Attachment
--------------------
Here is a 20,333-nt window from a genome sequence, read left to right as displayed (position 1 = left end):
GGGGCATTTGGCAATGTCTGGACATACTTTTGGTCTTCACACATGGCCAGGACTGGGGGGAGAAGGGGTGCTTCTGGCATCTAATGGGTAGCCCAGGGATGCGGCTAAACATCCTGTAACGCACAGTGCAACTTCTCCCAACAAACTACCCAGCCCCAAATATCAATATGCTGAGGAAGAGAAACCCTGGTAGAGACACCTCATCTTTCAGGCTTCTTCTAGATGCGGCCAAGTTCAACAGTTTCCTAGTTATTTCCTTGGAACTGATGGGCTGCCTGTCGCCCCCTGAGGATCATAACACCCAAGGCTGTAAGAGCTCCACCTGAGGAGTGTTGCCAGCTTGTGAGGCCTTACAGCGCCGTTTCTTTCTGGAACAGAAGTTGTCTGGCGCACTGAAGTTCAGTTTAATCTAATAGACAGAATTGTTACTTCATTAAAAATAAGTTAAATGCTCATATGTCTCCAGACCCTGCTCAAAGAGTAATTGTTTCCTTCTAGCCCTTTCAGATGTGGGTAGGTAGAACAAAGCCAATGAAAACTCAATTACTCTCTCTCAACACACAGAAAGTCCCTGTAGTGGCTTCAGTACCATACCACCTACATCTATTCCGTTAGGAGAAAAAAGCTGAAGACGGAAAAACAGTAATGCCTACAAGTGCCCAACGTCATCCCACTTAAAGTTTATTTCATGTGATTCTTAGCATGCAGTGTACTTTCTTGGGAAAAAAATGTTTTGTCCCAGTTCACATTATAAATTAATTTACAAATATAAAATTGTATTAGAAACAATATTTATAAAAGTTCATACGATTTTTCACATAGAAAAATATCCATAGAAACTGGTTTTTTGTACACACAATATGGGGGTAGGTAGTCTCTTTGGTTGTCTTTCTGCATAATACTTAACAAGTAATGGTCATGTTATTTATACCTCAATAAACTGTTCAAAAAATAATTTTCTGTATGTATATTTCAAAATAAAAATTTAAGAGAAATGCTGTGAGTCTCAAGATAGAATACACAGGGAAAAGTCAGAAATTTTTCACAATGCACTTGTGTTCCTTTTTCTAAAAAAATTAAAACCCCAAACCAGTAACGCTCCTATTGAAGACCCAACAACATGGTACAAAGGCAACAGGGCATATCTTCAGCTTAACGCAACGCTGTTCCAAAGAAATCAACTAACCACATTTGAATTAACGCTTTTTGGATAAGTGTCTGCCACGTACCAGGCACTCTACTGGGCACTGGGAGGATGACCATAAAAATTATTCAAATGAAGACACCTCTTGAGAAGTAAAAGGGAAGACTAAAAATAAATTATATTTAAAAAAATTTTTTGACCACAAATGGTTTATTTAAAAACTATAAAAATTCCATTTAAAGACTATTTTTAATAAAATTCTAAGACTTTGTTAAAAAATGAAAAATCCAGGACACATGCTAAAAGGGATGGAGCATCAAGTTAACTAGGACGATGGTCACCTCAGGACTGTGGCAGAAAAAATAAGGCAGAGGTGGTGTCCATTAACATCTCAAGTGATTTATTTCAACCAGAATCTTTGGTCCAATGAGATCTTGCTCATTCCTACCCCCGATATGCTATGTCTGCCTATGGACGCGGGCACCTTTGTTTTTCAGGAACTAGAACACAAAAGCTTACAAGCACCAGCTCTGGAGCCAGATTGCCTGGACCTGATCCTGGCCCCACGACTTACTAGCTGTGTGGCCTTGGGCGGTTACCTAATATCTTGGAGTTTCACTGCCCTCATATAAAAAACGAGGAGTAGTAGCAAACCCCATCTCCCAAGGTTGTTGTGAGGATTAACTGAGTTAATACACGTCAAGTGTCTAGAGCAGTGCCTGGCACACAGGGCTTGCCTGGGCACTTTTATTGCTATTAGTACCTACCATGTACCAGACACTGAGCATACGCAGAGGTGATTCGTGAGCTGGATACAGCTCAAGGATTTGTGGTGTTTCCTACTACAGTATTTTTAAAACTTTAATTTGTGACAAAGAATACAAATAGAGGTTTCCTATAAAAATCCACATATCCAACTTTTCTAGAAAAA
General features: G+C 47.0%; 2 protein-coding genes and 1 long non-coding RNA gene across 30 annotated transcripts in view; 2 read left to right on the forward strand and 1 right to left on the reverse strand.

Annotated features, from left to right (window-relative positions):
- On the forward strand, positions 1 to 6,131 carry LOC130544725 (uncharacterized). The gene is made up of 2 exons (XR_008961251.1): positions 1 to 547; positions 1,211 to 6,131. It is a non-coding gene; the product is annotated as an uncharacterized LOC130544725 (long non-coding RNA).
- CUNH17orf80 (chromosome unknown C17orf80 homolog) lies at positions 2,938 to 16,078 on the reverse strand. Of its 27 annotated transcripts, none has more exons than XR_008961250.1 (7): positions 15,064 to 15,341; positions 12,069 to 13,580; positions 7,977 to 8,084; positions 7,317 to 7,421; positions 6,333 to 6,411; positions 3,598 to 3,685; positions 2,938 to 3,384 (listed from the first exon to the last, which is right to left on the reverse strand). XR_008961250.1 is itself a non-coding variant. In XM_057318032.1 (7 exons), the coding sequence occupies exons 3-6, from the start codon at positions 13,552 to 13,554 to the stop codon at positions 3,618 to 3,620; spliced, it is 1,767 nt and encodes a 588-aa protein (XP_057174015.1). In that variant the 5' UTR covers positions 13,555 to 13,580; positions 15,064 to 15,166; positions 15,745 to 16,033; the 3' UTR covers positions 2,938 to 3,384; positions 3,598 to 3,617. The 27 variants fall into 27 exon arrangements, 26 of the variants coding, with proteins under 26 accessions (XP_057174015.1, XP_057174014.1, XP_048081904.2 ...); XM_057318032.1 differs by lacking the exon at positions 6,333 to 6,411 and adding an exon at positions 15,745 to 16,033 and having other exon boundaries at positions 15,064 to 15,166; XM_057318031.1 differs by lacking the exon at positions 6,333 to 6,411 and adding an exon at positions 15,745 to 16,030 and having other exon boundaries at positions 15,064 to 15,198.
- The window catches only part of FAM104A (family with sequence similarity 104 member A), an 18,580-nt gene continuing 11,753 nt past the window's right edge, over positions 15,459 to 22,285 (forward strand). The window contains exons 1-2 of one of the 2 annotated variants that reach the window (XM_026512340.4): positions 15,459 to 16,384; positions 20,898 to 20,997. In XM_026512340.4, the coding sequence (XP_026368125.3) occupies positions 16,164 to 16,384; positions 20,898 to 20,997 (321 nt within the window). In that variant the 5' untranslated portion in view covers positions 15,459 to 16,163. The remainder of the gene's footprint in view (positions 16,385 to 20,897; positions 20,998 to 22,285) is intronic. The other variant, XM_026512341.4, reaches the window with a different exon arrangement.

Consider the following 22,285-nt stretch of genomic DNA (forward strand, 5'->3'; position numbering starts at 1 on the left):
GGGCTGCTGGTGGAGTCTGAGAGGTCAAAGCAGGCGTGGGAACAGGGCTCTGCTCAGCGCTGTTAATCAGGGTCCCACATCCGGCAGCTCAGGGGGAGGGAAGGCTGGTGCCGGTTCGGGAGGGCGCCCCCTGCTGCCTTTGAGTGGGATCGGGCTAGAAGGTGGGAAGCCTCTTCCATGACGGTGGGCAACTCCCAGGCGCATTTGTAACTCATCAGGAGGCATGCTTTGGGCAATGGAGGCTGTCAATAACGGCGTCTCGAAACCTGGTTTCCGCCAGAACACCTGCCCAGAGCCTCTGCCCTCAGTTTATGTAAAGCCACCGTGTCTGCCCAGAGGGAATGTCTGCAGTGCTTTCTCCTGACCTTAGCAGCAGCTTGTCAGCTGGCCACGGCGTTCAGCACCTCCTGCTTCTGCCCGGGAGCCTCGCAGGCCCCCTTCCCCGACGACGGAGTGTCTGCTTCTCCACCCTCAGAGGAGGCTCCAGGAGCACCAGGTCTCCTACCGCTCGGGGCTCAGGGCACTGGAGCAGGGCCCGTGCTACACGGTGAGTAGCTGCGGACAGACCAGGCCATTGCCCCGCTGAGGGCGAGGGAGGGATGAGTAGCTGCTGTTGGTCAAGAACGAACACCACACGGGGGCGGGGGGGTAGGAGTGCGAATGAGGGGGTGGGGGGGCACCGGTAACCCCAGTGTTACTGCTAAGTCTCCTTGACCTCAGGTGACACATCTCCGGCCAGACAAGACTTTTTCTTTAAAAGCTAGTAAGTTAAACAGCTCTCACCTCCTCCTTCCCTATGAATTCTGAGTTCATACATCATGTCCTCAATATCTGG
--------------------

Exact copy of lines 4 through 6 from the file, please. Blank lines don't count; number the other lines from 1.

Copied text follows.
Annotated features, from left to right (window-relative positions):
- On the forward strand, positions 1 to 6,131 carry LOC130544725 (uncharacterized). The gene is made up of 2 exons (XR_008961251.1): positions 1 to 547; positions 1,211 to 6,131. It is a non-coding gene; the product is annotated as an uncharacterized LOC130544725 (long non-coding RNA).
- CUNH17orf80 (chromosome unknown C17orf80 homolog) lies at positions 2,938 to 16,078 on the reverse strand. Of its 27 annotated transcripts, none has more exons than XR_008961250.1 (7): positions 15,064 to 15,341; positions 12,069 to 13,580; positions 7,977 to 8,084; positions 7,317 to 7,421; positions 6,333 to 6,411; positions 3,598 to 3,685; positions 2,938 to 3,384 (listed from the first exon to the last, which is right to left on the reverse strand). XR_008961250.1 is itself a non-coding variant. In XM_057318032.1 (7 exons), the coding sequence occupies exons 3-6, from the start codon at positions 13,552 to 13,554 to the stop codon at positions 3,618 to 3,620; spliced, it is 1,767 nt and encodes a 588-aa protein (XP_057174015.1). In that variant the 5' UTR covers positions 13,555 to 13,580; positions 15,064 to 15,166; positions 15,745 to 16,033; the 3' UTR covers positions 2,938 to 3,384; positions 3,598 to 3,617. The 27 variants fall into 27 exon arrangements, 26 of the variants coding, with proteins under 26 accessions (XP_057174015.1, XP_057174014.1, XP_048081904.2 ...); XM_057318032.1 differs by lacking the exon at positions 6,333 to 6,411 and adding an exon at positions 15,745 to 16,033 and having other exon boundaries at positions 15,064 to 15,166; XM_057318031.1 differs by lacking the exon at positions 6,333 to 6,411 and adding an exon at positions 15,745 to 16,030 and having other exon boundaries at positions 15,064 to 15,198.